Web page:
On Candles and Darkness

I’m just coming back from a week-long vacation, seeing family, relaxing, and reading a lot. But in the world beyond my little personal bubble, it’s been a really bad couple weeks. Terrorist attacks in Paris, Libya, Mali. An outpouring of religious hatred against refugees fleeing for their lives, with presidential candidates fanning the flames. And a spate of domestic terrorism, from armed rallies, arson, and vandalism at mosques to a deadly shooting at a Planned Parenthood in Colorado.

So in the midst of all this, I’ve been railing against all the evil and hate in the world. I’ve posted on Facebook about hate crimes, about Donald Trump falsely accusing American Muslims of celebrating 9/11, about the connection between dehumanizing rhetoric and terrorist violence. And I’ve been thinking about that old saying, that it’s better to light a candle than to curse the darkness. While I think it’s true, I also feel a weird pressure to be positive and sunshiny when the world seems to be falling apart all around me or to be super kind and sensitive even when calling out evil, and I don’t think that’s helpful.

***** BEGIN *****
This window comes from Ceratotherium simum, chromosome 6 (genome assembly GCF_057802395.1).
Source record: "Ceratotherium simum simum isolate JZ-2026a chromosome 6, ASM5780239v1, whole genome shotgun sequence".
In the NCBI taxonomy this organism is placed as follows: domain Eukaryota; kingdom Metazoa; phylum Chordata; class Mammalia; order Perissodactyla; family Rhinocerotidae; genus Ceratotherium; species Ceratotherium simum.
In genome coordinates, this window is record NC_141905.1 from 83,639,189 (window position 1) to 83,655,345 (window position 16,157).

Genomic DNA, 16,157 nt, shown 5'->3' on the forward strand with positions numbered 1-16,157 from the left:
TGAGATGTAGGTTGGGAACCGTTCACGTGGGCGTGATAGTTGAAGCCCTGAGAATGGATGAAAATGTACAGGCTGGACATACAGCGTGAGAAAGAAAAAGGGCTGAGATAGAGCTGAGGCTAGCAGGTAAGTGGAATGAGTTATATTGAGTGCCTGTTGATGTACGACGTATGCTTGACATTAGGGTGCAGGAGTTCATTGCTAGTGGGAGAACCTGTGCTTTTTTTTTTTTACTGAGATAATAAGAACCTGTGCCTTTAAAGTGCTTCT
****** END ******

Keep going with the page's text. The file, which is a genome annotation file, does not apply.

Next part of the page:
Sure, lighting a candle is better and more useful than cursing the darkness, but you don’t always have a candle handy. Sometimes you just need to say “HEY! It’s really dark over here!” in the hopes that someone else will come by with a candle. Or the darkness is so deep and seemingly impenetrable that your little candle doesn’t do much to dispel it. So you yell about the darkness to anyone who will listen, trying to spur people to bring not just candles but lanterns and spotlights. And sometimes cursing the darkness is really all you can do, because you tripped and fell in that darkness. Now you’re on the floor with a sprained ankle and no candles in reach, so you curse. Not only because you need a hand, but because cursing actually helps with the pain.

At the same time, you can get wrapped up in cursing the darkness, to the exclusion of everything else. And as good and useful as it is to point out the darkness, and stand up against it, it’s also necessary to point out the light where you find it. Like with everything else, I guess it’s a balance.

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